Docker for Mac Kubernetes Dashboard

Hi there,

Just a quick one Minikube comes with the Kubernetes dashboard baked into it, just wondering if D4MK also has this?

1 Like

no it does not have it baked in but the install is very easy
kubectl create -f https://raw.githubusercontent.com/kubernetes/dashboard/master/src/deploy/recommended/kubernetes-dashboard.yaml

and then you can access to it
http://localhost:8001/api/v1/namespaces/kube-system/services/https:kubernetes-dashboard:/proxy/
[modified] : I think you need to launch kubectl proxy before accessing the dashboard.

2 Likes

@sgandon the install is easy but the dashboard requires an auth token. How do we get that token for the docker-for-mac cluster?

http://127.0.0.1:8001/api/v1/namespaces/kube-system/services/https:kubernetes-dashboard:/proxy/#!/login

If I rember well you can skip the token authentication part. This is not required.

Authentication is required. Each URL I navigate to redirects me to auth:

http://127.0.0.1:8001/api/v1/namespaces/kube-system/services/https:kubernetes-dashboard:/proxy/#!/login

I will search on the VM to see if the token is available.

Hey guys,
For development purpose only on your Mac, you can use the following solution (using unsecured Kubernetes dashboard) :

kevin@mbp-de-kevin ~> kubectl apply -f https://raw.githubusercontent.com/kubernetes/dashboard/master/src/deploy/alternative/kubernetes-dashboard.yaml

Then, find the k8s dashboard pod name:

kevin@mbp-de-kevin ~> kubectl get pod --namespace=kube-system | grep dashboard
kubernetes-dashboard-57b79cdfb5-5bj6m        1/1       Running   0          19m

And add a local port forwarding:

kevin@mbp-de-kevin ~> kubectl port-forward kubernetes-dashboard-57b79cdfb5-5bj6m 9090:9090 --namespace=kube-system
Forwarding from 127.0.0.1:9090 -> 9090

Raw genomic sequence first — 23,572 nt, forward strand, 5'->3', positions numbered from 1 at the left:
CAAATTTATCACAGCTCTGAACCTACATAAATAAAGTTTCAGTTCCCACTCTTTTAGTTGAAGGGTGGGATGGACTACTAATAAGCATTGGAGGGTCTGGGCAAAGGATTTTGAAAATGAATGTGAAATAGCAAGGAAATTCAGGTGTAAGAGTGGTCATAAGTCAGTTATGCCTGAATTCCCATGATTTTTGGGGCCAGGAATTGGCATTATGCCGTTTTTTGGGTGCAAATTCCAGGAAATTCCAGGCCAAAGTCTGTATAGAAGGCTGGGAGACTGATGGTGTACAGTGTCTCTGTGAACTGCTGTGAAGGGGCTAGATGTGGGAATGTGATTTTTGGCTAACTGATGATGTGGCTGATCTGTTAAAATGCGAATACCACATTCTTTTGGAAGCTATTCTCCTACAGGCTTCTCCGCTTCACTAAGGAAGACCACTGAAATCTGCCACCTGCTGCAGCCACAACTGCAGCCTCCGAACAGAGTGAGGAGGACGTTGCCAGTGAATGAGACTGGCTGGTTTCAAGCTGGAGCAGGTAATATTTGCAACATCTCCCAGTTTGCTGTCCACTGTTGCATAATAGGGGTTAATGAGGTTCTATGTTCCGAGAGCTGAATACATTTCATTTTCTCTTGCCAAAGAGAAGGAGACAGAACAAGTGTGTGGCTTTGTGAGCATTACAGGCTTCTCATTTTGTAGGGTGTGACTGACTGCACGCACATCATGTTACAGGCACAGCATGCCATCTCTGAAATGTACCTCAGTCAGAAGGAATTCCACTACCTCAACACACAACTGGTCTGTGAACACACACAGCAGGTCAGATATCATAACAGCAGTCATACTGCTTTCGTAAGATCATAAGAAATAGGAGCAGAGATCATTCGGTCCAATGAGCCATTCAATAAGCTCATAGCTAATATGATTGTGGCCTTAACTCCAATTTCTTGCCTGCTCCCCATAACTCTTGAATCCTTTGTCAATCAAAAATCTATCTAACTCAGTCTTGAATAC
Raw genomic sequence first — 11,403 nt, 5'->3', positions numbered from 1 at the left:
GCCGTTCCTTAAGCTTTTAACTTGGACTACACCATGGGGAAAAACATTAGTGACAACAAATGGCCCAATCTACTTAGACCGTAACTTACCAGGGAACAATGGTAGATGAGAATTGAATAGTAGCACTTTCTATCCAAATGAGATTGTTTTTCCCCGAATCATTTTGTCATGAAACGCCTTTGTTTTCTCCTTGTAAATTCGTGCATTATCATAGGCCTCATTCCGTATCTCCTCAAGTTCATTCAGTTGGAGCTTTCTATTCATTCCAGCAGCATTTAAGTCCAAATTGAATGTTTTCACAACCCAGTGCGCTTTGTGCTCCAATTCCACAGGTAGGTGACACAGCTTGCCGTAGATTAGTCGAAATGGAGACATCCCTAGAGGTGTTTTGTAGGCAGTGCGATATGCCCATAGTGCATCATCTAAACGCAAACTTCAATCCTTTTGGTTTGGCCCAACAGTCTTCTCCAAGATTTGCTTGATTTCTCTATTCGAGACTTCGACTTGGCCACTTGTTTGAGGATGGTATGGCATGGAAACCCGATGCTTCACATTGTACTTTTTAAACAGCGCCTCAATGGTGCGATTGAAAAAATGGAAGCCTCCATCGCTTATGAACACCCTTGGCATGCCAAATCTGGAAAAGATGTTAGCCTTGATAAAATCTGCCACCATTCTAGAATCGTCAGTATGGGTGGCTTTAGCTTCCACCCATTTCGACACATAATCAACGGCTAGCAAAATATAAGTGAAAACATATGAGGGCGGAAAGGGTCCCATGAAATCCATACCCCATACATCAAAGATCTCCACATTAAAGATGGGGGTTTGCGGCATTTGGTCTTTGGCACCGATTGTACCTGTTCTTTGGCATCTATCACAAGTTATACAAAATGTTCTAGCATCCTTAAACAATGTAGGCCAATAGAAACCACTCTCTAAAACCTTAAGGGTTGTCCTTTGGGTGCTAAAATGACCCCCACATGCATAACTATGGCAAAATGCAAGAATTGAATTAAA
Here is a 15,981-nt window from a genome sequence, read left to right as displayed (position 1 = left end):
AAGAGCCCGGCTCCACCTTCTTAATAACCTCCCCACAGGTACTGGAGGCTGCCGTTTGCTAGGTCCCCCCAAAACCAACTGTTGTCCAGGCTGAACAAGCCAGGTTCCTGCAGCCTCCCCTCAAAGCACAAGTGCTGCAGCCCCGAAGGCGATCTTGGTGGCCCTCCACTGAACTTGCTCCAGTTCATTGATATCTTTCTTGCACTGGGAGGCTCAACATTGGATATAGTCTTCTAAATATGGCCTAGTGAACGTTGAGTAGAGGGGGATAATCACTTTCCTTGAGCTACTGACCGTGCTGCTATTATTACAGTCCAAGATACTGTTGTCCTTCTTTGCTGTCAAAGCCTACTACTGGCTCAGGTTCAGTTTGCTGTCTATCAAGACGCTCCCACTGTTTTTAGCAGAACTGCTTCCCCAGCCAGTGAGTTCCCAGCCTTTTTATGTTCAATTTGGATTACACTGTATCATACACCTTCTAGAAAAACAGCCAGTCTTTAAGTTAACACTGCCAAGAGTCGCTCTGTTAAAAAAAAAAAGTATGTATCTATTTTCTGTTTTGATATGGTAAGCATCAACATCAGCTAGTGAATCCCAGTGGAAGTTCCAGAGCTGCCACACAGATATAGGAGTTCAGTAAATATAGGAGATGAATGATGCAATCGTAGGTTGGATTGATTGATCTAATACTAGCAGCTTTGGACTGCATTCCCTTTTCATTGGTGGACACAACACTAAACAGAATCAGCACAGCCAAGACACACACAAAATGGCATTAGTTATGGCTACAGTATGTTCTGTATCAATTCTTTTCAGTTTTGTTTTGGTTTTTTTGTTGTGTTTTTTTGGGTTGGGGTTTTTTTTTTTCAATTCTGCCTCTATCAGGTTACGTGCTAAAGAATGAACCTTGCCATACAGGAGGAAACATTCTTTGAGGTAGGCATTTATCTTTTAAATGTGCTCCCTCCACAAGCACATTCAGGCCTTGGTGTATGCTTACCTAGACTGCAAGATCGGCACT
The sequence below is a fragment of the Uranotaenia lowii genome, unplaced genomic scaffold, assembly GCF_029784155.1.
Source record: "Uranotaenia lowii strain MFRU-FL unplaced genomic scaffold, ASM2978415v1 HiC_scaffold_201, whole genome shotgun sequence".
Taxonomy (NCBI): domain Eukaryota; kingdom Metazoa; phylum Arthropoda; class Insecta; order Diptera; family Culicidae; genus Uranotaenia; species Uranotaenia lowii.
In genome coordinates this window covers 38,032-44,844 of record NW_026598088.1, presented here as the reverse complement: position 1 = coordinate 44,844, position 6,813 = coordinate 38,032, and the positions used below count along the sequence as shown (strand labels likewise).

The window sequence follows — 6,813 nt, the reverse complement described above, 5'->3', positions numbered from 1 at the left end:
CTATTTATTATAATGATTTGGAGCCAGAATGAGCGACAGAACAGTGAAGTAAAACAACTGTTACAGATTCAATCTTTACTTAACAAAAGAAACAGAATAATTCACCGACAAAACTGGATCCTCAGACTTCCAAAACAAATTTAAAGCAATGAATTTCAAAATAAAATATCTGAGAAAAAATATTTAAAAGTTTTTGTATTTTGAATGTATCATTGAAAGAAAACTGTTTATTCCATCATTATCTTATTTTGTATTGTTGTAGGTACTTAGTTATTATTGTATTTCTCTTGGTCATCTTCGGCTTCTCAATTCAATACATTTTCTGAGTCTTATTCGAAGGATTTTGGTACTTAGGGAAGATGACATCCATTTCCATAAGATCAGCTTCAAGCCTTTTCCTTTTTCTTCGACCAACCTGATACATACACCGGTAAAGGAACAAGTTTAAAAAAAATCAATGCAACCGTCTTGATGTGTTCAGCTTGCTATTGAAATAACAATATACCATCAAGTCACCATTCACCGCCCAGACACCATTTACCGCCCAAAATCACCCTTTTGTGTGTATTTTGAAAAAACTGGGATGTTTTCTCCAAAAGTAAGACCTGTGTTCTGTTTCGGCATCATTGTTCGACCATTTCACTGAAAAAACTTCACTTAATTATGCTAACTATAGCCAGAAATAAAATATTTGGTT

Then, open your browser on http://127.0.0.1:9090 and the dashboard should work without any authentification!


Another solution, you can use a Kubernetes ingress controller in case you will have multiple services with frontend access.

So first, deploy a Kubernetes ingress controller (Traefik here):

kevin@mbp-de-kevin ~> kubectl apply -f https://raw.githubusercontent.com/containous/traefik/master/examples/k8s/traefik-rbac.yaml
clusterrole "traefik-ingress-controller" created
clusterrolebinding "traefik-ingress-controller" created

Then:

kevin@mbp-de-kevin ~> kubectl apply -f https://raw.githubusercontent.com/containous/traefik/master/examples/k8s/traefik-deployment.yaml
serviceaccount "traefik-ingress-controller" created
deployment "traefik-ingress-controller" created
service "traefik-ingress-service" created

Once traefik is deployed, you can already access to the admin GUI, to retreive the port, run the following command:

kevin@mbp-de-kevin ~> kubectl describe svc -n kube-system traefik-ingress-service
Name:                     traefik-ingress-service
Namespace:                kube-system
Labels:                   <none>
Annotations:              kubectl.kubernetes.io/last-applied-configuration={"apiVersion":"v1","kind":"Service","metadata":{"annotations":{},"name":"traefik-ingress-service","namespace":"kube-system"},"spec":{"ports":[{"name":"...
Selector:                 k8s-app=traefik-ingress-lb
Type:                     NodePort
IP:                       10.98.8.245
Port:                     web  80/TCP
TargetPort:               80/TCP
NodePort:                 web  32277/TCP
Endpoints:                10.1.0.10:80
Port:                     admin  8080/TCP
TargetPort:               8080/TCP
NodePort:                 admin  31000/TCP
Endpoints:                10.1.0.10:8080
Session Affinity:         None
External Traffic Policy:  Cluster
Events:                   <none>

You have to note two differents ports here: